Whirlwind world of 2015 interiors

Back in February, ani M INTERIORS presented the year’s upcoming trends. Since then, the design team has watched the trends evolve and diversify to create clever, quirky and uniquely beautiful interiors. Here’s a whistlestop tour of the world of interiors through the year


It had fallen out of favour in recent years but wallpaper made a comeback. Especially as its 2015 incarnation involves texture, fabric and dyed fibre. Clever patterns too can create a wall of crumbling plaster, marble, bamboo or shimmering fish scales (Elitis).




In 2015, pattern was back with pizzazz; from perfect symmetry to a boho mix of styles, from bold florals to animal-inspired designs. It was playful, unexpected and joyous.




Bold colours and striking contrasts, such as cobalt blue and black, led the industrial trend in spring. While for the rest of the year, strong earthy colours were in vogue. Pantone’s Marsala is a great example, with warm tones of copper and plum it has all the appeal of a rainforest’s rich red mud. Little wonder it was Pantone of the year.


Eanda Armchair by Brabbu: www.brabbu.com


A shimmer of steel or a glimpse of copper, polished or brushed, from light fittings to woven soft furnishings metals made their mark on 2015.


Fabric from the Carlucci (Jab) Titanium Collection


This year was characterised by organic shapes twisting into contemporary pieces that more resembled art, than furniture and ornamentation. This sense of wonder at the natural world was best displayed at the London Fashion Week in March by Erdem’s autumn/winter collection. Its verdant patterns and emerald greens translated beautifully into upholstery, soft furnishings and screens.


1. British Fashion Council: Erdem’s Autumn/Winter Collection 2015 from LFW/ Photo credits: Daniel Sims, British Fashion Council: http://www.londonfashionweek.com/2. Jasper Conran Chinoiserie at Wedgewood: http://www.wedgwood.co.uk/Photo credits: ani M INTERIORS https://www.animinteriors.co.uk/work/19-parkside/ 3. Saari sofa by Brabbu: http://www.brabbu.com/ 4. Castellani forest fabric at Designers guild: https://www.designersguild.com 5. Stanley ceiling lamp by Delightfull: http://www.delightfull.eu/ 6. Canopy wallpaper by Christian Lacroix at Designers guild: https://www.designersguild.com/ 7. Palmeral at House of hackney: http://www.houseofhackney.com/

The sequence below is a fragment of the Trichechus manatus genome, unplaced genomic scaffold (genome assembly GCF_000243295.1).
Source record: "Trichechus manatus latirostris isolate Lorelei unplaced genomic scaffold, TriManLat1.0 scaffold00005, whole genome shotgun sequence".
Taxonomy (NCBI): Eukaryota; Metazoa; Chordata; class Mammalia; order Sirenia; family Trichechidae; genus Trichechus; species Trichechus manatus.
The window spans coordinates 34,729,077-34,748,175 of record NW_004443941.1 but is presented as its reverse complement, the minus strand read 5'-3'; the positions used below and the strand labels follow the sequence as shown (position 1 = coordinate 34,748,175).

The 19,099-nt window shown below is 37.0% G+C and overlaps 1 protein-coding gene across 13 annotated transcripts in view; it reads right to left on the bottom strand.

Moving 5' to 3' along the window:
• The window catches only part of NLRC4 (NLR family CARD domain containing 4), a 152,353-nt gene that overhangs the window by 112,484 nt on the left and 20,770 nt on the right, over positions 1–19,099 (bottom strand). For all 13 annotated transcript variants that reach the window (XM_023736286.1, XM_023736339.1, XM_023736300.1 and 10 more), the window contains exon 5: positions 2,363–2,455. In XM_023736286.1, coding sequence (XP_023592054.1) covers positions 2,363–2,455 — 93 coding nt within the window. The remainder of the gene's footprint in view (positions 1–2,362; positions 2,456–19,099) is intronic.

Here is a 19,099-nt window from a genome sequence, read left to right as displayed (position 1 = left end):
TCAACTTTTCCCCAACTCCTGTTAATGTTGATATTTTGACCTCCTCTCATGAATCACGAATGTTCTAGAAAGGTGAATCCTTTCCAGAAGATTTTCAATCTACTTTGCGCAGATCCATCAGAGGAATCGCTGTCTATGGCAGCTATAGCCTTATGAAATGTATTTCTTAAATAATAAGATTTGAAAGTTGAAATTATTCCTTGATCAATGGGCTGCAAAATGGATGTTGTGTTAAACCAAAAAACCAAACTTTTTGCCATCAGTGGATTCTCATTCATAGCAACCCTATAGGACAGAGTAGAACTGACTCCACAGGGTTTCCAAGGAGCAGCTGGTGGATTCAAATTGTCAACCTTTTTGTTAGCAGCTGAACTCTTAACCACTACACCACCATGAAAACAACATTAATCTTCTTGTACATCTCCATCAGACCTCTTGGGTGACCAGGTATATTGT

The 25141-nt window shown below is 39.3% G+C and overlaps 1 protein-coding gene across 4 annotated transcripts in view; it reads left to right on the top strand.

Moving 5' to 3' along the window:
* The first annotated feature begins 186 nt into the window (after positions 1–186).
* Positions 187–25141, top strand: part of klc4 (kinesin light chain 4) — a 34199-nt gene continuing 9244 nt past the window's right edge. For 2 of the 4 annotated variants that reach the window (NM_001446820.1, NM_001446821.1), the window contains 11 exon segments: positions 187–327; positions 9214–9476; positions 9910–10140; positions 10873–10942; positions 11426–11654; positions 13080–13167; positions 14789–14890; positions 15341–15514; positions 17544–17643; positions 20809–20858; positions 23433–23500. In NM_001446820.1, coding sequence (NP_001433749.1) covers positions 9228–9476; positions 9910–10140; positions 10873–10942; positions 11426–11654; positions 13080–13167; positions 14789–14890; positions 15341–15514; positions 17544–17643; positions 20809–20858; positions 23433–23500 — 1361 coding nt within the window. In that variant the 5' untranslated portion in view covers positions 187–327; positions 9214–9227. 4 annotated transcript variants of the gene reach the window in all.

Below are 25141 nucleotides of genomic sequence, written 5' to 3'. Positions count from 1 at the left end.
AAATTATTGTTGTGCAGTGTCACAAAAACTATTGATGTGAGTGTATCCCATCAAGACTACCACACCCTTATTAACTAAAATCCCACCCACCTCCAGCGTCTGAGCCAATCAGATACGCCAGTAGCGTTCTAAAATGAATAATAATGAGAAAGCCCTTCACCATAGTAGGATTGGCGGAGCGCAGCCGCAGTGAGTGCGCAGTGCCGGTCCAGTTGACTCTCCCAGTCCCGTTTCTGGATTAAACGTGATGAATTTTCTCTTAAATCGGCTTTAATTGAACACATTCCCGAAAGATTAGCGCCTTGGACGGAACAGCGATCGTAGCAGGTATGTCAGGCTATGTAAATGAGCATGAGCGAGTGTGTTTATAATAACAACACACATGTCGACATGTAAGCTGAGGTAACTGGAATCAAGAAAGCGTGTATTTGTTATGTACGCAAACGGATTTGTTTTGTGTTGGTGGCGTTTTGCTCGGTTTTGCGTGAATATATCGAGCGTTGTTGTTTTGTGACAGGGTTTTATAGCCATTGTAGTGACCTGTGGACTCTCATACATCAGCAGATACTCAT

Oriental themes too, migrated from the catwalk through interiors this year. Collections of objects d’art and elegant florals with bird, butterfly or dragonfly motifs were paired with electric colours.



Coastal visions were summer’s unexpected hit. From cushions and wall coverings that bring the waves and skies into your room, to sand-coloured upholstery and ornaments of man-made coral and shell, this trend was soothing and evocative.



The well-travelled theme made its mark right through the year as a boho mix of fabric, pattern and furnishings. Moroccan tiles were paired with painted Indian side tables, Peruvian-weave throws and Dutch-patterned rugs. The effect was a surprisingly sophisticated eclectic mix.



Design visionaries

This year, homage was paid to the work of design pioneers and visionaries. Designers either reinterpreted the masters or they brought the designs back to life for the next generation to enjoy. George Nelson’s sunflower clock brought ‘50s quirkiness to 2015 interiors; Arte’s contemporary   re-imagining of Le Corbusier’s work brought dots and square designs to wall coverings and the wonderful world of Ray and Charles Eames was celebrated both by the Barbican and by ani M INTERIORS’ designers.


Photo Credit: The World of Charles and Ray Eames. Wire Chairs with bird, 1953. Photograph: Charles Eames. © Eames Office LLC.

This year’s trends have been unexpected, playful and bold. Sleek lines were juxtaposed with free-flowing organic shapes, polished metal shone out from earthy colours, while butterflies and birds swooped over coastal scenes. The ani M INTERIORS team keeps ahead of the trends by attending trade exhibitions such as House and the May Design Series but it isn’t until the trends are interpreted for individual clients that they really come to life.

If you would like the design team to interpret and personalise next year’s trends for your living space then get in touch today.

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